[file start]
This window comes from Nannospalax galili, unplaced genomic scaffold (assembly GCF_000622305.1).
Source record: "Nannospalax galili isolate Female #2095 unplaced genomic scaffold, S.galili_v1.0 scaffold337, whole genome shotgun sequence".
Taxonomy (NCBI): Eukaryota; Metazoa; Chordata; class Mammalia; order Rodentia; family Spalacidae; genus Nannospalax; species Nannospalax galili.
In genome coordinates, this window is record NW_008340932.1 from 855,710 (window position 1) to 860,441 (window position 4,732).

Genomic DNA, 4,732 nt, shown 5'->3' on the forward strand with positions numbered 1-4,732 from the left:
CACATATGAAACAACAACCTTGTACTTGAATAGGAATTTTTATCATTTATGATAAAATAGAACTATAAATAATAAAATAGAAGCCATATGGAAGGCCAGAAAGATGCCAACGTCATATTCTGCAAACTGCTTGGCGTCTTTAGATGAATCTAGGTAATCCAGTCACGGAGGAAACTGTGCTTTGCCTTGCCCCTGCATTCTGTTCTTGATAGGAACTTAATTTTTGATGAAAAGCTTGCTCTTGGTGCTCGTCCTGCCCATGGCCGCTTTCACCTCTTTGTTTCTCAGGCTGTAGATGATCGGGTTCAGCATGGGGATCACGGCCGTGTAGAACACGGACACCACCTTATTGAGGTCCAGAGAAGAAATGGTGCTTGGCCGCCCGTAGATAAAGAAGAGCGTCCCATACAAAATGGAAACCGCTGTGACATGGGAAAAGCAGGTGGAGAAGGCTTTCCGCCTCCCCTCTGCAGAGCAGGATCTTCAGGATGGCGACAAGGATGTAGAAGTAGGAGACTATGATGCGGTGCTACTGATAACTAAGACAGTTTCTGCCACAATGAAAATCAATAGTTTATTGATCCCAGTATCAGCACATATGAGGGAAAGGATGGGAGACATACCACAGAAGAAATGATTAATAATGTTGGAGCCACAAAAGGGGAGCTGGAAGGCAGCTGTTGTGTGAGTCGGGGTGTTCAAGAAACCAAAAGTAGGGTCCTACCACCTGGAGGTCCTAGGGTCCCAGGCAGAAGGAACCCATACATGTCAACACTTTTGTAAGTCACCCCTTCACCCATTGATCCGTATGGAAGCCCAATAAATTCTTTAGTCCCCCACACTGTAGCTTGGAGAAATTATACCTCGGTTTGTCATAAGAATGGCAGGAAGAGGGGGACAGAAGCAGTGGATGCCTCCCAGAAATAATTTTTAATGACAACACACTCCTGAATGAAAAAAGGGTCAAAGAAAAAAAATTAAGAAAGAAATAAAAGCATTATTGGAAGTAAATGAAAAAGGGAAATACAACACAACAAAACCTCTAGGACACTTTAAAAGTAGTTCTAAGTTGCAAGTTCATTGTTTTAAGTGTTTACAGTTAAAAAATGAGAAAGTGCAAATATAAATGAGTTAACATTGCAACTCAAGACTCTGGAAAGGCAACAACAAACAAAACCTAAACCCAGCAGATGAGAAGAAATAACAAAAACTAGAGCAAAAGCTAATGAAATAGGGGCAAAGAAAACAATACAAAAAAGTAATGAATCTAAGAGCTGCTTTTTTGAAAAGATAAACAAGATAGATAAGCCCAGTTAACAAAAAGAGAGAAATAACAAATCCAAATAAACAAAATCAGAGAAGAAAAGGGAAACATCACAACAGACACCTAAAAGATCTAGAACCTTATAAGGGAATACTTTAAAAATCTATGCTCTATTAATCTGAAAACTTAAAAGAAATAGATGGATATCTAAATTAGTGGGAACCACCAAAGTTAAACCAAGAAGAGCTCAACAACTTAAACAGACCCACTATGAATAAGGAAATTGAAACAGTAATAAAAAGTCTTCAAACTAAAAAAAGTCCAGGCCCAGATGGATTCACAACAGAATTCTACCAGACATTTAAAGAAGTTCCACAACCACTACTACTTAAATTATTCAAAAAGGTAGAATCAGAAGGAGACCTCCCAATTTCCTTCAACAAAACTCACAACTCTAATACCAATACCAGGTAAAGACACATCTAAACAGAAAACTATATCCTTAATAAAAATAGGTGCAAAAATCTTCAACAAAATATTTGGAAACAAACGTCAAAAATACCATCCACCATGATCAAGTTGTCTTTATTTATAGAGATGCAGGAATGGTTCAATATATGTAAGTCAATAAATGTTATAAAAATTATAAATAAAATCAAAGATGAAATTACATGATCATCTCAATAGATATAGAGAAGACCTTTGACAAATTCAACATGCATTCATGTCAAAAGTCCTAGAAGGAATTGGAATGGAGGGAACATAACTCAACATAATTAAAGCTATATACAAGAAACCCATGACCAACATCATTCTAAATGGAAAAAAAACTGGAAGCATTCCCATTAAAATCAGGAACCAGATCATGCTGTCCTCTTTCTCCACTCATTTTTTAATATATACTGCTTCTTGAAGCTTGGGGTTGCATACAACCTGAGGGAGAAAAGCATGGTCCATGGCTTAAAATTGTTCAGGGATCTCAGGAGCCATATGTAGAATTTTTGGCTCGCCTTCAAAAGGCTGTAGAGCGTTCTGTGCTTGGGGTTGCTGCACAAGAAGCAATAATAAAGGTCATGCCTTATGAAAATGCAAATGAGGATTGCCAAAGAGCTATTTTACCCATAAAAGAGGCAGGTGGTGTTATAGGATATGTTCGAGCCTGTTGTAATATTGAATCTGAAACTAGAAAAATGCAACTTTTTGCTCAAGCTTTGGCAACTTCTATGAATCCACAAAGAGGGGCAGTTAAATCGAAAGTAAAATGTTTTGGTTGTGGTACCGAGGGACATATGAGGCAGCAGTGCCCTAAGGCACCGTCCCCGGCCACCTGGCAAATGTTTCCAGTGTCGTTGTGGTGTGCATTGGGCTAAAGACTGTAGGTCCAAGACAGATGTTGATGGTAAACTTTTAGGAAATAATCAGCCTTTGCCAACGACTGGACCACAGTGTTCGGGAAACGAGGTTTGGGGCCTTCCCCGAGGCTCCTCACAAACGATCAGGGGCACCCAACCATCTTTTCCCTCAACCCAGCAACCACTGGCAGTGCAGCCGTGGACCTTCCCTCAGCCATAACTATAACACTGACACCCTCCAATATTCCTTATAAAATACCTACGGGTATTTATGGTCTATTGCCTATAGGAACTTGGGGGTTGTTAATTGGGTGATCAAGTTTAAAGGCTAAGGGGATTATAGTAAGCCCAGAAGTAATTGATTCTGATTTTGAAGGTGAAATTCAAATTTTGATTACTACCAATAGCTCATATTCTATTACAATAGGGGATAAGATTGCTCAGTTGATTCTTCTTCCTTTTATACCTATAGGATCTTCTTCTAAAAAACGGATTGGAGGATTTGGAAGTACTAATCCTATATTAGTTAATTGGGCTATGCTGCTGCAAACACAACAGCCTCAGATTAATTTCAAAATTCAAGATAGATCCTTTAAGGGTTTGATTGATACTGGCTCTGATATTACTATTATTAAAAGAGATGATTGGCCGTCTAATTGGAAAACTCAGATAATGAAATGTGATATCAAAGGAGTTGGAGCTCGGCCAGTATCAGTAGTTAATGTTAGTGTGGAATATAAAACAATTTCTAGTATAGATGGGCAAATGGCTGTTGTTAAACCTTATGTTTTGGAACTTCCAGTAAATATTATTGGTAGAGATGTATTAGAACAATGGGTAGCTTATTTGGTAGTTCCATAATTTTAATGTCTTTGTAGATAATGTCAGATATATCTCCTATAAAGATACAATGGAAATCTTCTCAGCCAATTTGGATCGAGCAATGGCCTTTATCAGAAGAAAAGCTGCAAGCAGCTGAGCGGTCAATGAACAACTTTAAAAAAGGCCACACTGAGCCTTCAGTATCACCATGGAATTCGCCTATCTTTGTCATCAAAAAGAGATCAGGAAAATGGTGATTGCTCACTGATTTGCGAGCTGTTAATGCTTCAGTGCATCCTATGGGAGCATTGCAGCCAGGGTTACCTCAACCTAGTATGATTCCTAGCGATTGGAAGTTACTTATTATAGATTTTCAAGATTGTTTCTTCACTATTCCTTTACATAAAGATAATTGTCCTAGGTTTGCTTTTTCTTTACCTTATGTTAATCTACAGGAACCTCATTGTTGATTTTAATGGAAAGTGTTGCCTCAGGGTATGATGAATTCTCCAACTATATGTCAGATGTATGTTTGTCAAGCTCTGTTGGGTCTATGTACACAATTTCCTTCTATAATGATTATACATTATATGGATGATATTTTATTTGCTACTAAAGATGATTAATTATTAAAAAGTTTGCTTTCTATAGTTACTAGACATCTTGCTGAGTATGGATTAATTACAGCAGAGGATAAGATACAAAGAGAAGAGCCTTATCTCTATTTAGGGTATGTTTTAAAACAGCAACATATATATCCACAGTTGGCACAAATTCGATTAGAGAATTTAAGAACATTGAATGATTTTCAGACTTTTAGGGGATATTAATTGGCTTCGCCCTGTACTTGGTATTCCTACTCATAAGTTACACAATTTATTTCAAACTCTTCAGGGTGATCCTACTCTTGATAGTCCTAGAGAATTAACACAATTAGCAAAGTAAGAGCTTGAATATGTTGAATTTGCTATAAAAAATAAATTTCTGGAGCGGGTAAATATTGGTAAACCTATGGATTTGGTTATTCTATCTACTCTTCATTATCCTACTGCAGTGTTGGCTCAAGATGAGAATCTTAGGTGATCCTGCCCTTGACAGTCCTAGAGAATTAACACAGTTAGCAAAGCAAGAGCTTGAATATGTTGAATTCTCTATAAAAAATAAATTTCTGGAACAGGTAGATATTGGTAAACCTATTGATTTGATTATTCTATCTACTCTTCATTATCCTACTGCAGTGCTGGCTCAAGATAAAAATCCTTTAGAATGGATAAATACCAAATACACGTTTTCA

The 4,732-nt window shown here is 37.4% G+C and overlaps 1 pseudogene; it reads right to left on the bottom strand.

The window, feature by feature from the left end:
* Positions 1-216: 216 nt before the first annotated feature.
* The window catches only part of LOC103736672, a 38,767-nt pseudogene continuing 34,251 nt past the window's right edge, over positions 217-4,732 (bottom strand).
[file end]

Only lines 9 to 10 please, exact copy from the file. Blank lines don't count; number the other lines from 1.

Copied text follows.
* Positions 1-216: 216 nt before the first annotated feature.
* The window catches only part of LOC103736672, a 38,767-nt pseudogene continuing 34,251 nt past the window's right edge, over positions 217-4,732 (bottom strand).